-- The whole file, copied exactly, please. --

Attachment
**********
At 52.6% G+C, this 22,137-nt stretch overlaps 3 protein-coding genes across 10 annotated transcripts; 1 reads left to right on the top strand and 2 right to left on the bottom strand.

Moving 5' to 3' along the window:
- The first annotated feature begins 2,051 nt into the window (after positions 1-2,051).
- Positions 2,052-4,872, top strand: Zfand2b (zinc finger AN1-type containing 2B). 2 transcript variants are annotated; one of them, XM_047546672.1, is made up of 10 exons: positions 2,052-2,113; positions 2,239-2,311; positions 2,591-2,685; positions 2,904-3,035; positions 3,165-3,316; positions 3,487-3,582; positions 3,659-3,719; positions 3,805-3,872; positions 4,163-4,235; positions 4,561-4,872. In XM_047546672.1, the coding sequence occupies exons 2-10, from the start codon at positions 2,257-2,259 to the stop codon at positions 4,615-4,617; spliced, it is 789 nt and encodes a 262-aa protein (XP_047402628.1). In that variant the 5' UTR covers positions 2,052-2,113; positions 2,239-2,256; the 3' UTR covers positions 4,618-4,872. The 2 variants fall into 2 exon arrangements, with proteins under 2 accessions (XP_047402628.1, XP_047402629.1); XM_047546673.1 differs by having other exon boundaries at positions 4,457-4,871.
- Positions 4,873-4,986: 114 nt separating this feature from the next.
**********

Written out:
At 52.6% G+C, this 22,137-nt stretch overlaps 3 protein-coding genes across 10 annotated transcripts; 1 reads left to right on the top strand and 2 right to left on the bottom strand.

Moving 5' to 3' along the window:
- The first annotated feature begins 2,051 nt into the window (after positions 1-2,051).
- Positions 2,052-4,872, top strand: Zfand2b (zinc finger AN1-type containing 2B). 2 transcript variants are annotated; one of them, XM_047546672.1, is made up of 10 exons: positions 2,052-2,113; positions 2,239-2,311; positions 2,591-2,685; positions 2,904-3,035; positions 3,165-3,316; positions 3,487-3,582; positions 3,659-3,719; positions 3,805-3,872; positions 4,163-4,235; positions 4,561-4,872. In XM_047546672.1, the coding sequence occupies exons 2-10, from the start codon at positions 2,257-2,259 to the stop codon at positions 4,615-4,617; spliced, it is 789 nt and encodes a 262-aa protein (XP_047402628.1). In that variant the 5' UTR covers positions 2,052-2,113; positions 2,239-2,256; the 3' UTR covers positions 4,618-4,872. The 2 variants fall into 2 exon arrangements, with proteins under 2 accessions (XP_047402628.1, XP_047402629.1); XM_047546673.1 differs by having other exon boundaries at positions 4,457-4,871.
- Positions 4,873-4,986: 114 nt separating this feature from the next.